Edit postgresql-persistent_storageclass.json by changing sections below sections

 
 "kind": "Template",
    "labels": {
        "template": "glusterfs-postgresql-persistent-template_storageclass"
    },

... rest of template ..... 

"name": "glusterfs-postgresql-persistent_storageclass", 

....... rest of template .... 

"selfLink": "/oapi/v1/namespaces/openshift/templates/glusterfs-postgresql-persistent_storageclass" 

.... .... rest of template .... 

adapt PersistentVolumeClaim section to support dynamic storage provisioning

 
{
            "apiVersion": "v1",
            "kind": "PersistentVolumeClaim",
            "metadata": {
                "name": "${DATABASE_SERVICE_NAME}",
                "annotations": {
                    "volume.beta.kubernetes.io/storage-class": "${STORAGE_CLASS}"
                        }
            },
            "spec": {
                "accessModes": [
                    "ReadWriteOnce"
                ],
                "resources": {
                    "requests": {
                        "storage": "${VOLUME_CAPACITY}"
                    }
                }
            }
        },

This will add new requirement for new parameter STORAGE_CLASS

At end of template in parameter section add this new parameter

{
            "name" : "STORAGE_CLASS",
            "description": "Storagecclass to use - here we expect storageclass name",
            "required": true,
            "value": "storageclassname"
        }

Save and create new template

# oc create -f postgresql-persistent_storageclass.json

After this point we can use this new template to start postgresql service and it will automatically allocate storage space from specified storage class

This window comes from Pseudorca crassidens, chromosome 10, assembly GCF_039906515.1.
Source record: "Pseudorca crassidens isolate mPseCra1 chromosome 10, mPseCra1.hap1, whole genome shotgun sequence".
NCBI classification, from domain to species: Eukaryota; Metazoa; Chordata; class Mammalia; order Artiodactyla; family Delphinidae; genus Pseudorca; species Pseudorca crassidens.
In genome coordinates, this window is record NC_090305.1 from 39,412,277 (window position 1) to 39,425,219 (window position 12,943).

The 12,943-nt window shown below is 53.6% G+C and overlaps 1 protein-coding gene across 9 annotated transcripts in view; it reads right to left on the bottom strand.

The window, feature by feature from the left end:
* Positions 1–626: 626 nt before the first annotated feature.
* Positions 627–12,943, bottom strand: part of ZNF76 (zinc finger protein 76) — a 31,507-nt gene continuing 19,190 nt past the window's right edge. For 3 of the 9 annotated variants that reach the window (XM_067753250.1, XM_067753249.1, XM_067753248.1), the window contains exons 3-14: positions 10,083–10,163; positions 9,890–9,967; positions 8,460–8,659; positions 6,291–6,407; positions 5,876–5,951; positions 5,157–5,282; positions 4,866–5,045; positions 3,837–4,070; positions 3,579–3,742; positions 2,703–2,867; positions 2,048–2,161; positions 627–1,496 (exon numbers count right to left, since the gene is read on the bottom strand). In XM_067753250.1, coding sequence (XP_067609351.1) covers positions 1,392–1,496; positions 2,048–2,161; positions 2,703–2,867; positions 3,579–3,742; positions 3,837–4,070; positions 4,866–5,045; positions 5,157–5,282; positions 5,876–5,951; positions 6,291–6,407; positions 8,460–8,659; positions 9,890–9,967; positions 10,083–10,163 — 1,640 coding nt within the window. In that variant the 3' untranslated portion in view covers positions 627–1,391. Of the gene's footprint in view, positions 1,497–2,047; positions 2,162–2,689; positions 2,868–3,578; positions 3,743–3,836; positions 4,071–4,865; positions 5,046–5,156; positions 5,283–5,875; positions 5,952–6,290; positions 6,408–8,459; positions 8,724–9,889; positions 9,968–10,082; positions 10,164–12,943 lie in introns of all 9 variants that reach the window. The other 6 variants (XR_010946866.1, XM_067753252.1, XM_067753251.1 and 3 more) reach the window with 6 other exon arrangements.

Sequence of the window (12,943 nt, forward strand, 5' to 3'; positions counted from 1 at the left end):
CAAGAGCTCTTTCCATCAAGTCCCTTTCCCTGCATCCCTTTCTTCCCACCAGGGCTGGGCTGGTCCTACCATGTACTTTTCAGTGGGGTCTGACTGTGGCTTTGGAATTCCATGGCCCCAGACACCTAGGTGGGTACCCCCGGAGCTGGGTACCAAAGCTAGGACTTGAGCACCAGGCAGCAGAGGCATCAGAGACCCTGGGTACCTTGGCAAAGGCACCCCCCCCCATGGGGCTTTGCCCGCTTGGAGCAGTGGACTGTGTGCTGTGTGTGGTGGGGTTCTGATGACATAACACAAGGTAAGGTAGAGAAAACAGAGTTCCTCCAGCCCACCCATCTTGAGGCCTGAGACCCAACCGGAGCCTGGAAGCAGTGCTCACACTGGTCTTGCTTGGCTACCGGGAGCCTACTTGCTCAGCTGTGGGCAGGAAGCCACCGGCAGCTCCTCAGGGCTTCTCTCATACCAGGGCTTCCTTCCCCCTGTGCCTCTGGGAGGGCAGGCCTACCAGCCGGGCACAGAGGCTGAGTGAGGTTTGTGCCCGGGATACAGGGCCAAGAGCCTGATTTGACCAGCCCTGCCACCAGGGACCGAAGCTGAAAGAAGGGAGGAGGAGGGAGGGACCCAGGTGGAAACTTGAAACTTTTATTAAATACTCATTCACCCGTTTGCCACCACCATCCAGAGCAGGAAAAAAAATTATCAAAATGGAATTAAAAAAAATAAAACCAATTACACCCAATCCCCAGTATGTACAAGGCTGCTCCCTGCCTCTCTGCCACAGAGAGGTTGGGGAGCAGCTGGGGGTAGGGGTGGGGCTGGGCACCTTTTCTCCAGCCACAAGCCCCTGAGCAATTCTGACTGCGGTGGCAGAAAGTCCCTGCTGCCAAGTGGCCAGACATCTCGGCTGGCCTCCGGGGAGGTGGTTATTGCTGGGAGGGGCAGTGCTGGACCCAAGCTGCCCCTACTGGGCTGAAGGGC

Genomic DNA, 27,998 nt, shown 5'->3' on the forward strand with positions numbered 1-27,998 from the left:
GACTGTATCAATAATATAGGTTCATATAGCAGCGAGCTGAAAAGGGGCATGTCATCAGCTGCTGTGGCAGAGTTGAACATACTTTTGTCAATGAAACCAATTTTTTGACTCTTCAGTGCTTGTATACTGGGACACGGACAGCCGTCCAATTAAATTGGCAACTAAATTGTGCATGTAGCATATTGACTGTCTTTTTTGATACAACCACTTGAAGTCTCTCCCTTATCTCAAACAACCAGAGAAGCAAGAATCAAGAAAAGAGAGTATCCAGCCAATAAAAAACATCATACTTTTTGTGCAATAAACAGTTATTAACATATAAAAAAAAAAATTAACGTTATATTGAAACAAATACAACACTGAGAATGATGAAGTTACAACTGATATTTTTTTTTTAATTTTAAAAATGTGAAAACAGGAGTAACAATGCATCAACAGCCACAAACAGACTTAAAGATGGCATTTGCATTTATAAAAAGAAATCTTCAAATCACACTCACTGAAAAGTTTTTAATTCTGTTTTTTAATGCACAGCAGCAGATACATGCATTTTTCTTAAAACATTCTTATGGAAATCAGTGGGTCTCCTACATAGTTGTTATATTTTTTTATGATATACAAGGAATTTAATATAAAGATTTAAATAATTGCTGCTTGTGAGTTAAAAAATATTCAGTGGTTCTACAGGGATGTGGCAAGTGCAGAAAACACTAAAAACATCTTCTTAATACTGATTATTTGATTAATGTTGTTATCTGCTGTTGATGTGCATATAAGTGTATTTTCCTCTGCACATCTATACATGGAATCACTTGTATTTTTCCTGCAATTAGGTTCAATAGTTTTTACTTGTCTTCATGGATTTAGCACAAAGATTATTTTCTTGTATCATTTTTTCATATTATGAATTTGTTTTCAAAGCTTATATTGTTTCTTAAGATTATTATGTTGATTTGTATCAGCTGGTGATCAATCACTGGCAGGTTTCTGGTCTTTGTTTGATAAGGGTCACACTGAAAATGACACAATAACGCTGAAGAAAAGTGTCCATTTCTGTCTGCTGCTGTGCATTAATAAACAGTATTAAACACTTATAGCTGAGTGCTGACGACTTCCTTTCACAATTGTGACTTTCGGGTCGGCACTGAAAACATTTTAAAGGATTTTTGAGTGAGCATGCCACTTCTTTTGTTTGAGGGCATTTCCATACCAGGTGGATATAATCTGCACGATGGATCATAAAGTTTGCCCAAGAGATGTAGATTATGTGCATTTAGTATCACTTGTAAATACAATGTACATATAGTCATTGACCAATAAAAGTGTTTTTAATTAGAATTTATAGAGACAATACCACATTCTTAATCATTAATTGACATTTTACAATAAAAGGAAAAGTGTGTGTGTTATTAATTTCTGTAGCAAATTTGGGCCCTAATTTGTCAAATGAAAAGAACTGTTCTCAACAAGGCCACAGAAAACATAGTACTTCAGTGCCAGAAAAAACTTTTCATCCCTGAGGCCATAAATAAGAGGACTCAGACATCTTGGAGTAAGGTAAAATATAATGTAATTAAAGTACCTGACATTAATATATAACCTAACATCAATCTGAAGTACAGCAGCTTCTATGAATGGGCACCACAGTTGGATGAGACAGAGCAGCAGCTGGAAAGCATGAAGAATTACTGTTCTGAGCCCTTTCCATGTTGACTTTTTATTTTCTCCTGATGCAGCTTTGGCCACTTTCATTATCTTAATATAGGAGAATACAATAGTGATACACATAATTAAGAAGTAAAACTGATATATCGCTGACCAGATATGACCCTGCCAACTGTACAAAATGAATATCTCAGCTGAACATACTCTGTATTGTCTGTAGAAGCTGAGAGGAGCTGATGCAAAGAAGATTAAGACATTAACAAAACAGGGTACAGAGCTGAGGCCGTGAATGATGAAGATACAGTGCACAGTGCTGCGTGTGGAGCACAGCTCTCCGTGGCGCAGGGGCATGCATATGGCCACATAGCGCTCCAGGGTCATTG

It is supposed that storageclass is already configured and in place, you can use any storage backend which support storage classes,in case you want to try CNS , you can follow instructions how to setup cns storage

 
# oc get storageclass
NAME           TYPE
cnsclass       kubernetes.io/glusterfs    

# oc new-project postgresql-storageclass
# oc new-app postgresql-persistent_storageclass -p STORAGE_CLASS=cnsclass

After application is started

# oc get pod
NAME                 READY     STATUS    RESTARTS   AGE
postgresql-1-zdvq2   1/1       Running   0          52m
[root@gprfc031 templates]# oc exec postgresql-1-zdvq2 -- mount | grep pgsql
10.16.153.123:vol_72cd8ef33eee365d4c7f75cffaa1681b on /var/lib/pgsql/data type fuse.glusterfs (rw,relatime,user_id=0,group_id=0,default_permissions,allow_other,max_read=131072)
[root@gprfc031 templates]# oc get pvc
NAME         STATUS    VOLUME                                     CAPACITY   ACCESSMODES   STORAGECLASS   AGE
postgresql   Bound     pvc-514d56e8-e7bf-11e7-8827-d4bed9b390df   1Gi        RWO           cnsclass       52m

it will mount volume from storage backend defined in storage class and start using it.

#cns, #gluster, #k8s, #kubernetes, #openshift, #persistant-storage, #pvc

Setup CNS on Openshift – using openshift-ansible

Let’s say you have fully functional Openshift Container Platform ( OCP ) cluster and you want to extend it with CNS ( Container Native Storage ) functionality. This can be done manually, using cns-deploy, or using openshift-ansible

In order to get installation working using openshift-ansible set of playbooks after openshift cluster installation do below

  • clone https://github.com/openshift/openshift-ansible
# git clone https://github.com/openshift/openshift-ansible
  • edit original openshift install inventory file and add there section related to [glusterfs]
glusterfs
/rest of playbook 
[glusterfs] 
node1 glusterfs_devices='["/dev/sdX", "/dev/sdY"]'
node2 glusterfs_devices='["/dev/sdX", "/dev/sdY"]'
node3 glusterfs_devices='["/dev/sdX", "/dev/sdY"]'

Ensure that on devices /dev/sdX and /dev/sdY is nothing worthy and no partitions present.

  • check openshift_storage_glusterfs and get an idea
    what parameters from there is necessary to change from their default value. Mostly it will be image version and namespace where cns pods will be running, in my case it was as
# cat cns.yaml